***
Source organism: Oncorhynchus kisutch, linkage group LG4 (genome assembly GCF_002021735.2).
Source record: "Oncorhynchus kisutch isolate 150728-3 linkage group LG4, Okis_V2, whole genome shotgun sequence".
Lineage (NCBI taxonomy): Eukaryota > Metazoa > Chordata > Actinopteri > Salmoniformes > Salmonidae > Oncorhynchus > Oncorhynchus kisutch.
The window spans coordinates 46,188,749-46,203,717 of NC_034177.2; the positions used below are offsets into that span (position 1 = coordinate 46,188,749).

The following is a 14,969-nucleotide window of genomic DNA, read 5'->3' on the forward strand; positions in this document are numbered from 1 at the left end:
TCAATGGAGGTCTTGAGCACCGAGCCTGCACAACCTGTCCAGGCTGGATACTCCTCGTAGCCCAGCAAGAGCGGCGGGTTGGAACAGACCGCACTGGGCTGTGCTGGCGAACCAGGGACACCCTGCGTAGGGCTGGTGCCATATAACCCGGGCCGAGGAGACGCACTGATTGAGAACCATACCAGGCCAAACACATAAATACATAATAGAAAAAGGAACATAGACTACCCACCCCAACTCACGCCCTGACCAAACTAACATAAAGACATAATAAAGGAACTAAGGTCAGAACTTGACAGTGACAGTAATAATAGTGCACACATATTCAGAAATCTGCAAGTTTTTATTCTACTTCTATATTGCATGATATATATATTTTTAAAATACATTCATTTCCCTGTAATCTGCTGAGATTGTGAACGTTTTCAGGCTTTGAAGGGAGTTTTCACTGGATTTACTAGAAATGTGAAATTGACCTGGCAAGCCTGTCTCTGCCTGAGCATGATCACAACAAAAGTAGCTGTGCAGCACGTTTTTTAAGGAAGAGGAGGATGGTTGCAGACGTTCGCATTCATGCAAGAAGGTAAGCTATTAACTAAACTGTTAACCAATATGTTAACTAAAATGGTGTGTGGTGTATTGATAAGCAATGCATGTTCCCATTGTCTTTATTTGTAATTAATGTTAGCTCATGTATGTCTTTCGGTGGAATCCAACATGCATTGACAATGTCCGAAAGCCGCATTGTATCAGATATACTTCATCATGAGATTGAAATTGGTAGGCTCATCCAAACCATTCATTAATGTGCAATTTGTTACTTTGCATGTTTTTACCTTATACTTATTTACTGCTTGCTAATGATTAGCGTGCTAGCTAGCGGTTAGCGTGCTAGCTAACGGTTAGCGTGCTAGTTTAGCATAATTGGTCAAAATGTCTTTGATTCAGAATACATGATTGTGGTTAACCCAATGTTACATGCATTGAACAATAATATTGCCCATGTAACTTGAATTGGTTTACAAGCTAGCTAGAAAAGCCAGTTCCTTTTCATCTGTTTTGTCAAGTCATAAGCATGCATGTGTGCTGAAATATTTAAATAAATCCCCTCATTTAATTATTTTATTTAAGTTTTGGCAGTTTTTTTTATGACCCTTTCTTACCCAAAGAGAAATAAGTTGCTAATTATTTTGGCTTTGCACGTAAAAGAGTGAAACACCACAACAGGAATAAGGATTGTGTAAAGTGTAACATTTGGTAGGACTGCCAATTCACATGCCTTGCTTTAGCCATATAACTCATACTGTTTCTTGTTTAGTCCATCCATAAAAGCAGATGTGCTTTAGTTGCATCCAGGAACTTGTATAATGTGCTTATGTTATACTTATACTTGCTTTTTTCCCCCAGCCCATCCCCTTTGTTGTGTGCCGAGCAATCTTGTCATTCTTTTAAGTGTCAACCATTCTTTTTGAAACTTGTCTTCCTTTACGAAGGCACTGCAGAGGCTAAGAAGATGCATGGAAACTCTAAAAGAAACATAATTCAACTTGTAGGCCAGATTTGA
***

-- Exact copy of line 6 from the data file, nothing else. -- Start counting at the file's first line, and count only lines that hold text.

TCAATGGAGGTCTTGAGCACCGAGCCTGCACAACCTGTCCAGGCTGGATACTCCTCGTAGCCCAGCAAGAGCGGCGGGTTGGAACAGACCGCACTGGGCTGTGCTGGCGAACCAGGGACACCCTGCGTAGGGCTGGTGCCATATAACCCGGGCCGAGGAGACGCACTGATTGAGAACCATACCAGGCCAAACACATAAATACATAATAGAAAAAGGAACATAGACTACCCACCCCAACTCACGCCCTGACCAAACTAACATAAAGACATAATAAAGGAACTAAGGTCAGAACTTGACAGTGACAGTAATAATAGTGCACACATATTCAGAAATCTGCAAGTTTTTATTCTACTTCTATATTGCATGATATATATATTTTTAAAATACATTCATTTCCCTGTAATCTGCTGAGATTGTGAACGTTTTCAGGCTTTGAAGGGAGTTTTCACTGGATTTACTAGAAATGTGAAATTGACCTGGCAAGCCTGTCTCTGCCTGAGCATGATCACAACAAAAGTAGCTGTGCAGCACGTTTTTTAAGGAAGAGGAGGATGGTTGCAGACGTTCGCATTCATGCAAGAAGGTAAGCTATTAACTAAACTGTTAACCAATATGTTAACTAAAATGGTGTGTGGTGTATTGATAAGCAATGCATGTTCCCATTGTCTTTATTTGTAATTAATGTTAGCTCATGTATGTCTTTCGGTGGAATCCAACATGCATTGACAATGTCCGAAAGCCGCATTGTATCAGATATACTTCATCATGAGATTGAAATTGGTAGGCTCATCCAAACCATTCATTAATGTGCAATTTGTTACTTTGCATGTTTTTACCTTATACTTATTTACTGCTTGCTAATGATTAGCGTGCTAGCTAGCGGTTAGCGTGCTAGCTAACGGTTAGCGTGCTAGTTTAGCATAATTGGTCAAAATGTCTTTGATTCAGAATACATGATTGTGGTTAACCCAATGTTACATGCATTGAACAATAATATTGCCCATGTAACTTGAATTGGTTTACAAGCTAGCTAGAAAAGCCAGTTCCTTTTCATCTGTTTTGTCAAGTCATAAGCATGCATGTGTGCTGAAATATTTAAATAAATCCCCTCATTTAATTATTTTATTTAAGTTTTGGCAGTTTTTTTTATGACCCTTTCTTACCCAAAGAGAAATAAGTTGCTAATTATTTTGGCTTTGCACGTAAAAGAGTGAAACACCACAACAGGAATAAGGATTGTGTAAAGTGTAACATTTGGTAGGACTGCCAATTCACATGCCTTGCTTTAGCCATATAACTCATACTGTTTCTTGTTTAGTCCATCCATAAAAGCAGATGTGCTTTAGTTGCATCCAGGAACTTGTATAATGTGCTTATGTTATACTTATACTTGCTTTTTTCCCCCAGCCCATCCCCTTTGTTGTGTGCCGAGCAATCTTGTCATTCTTTTAAGTGTCAACCATTCTTTTTGAAACTTGTCTTCCTTTACGAAGGCACTGCAGAGGCTAAGAAGATGCATGGAAACTCTAAAAGAAACATAATTCAACTTGTAGGCCAGATTTGA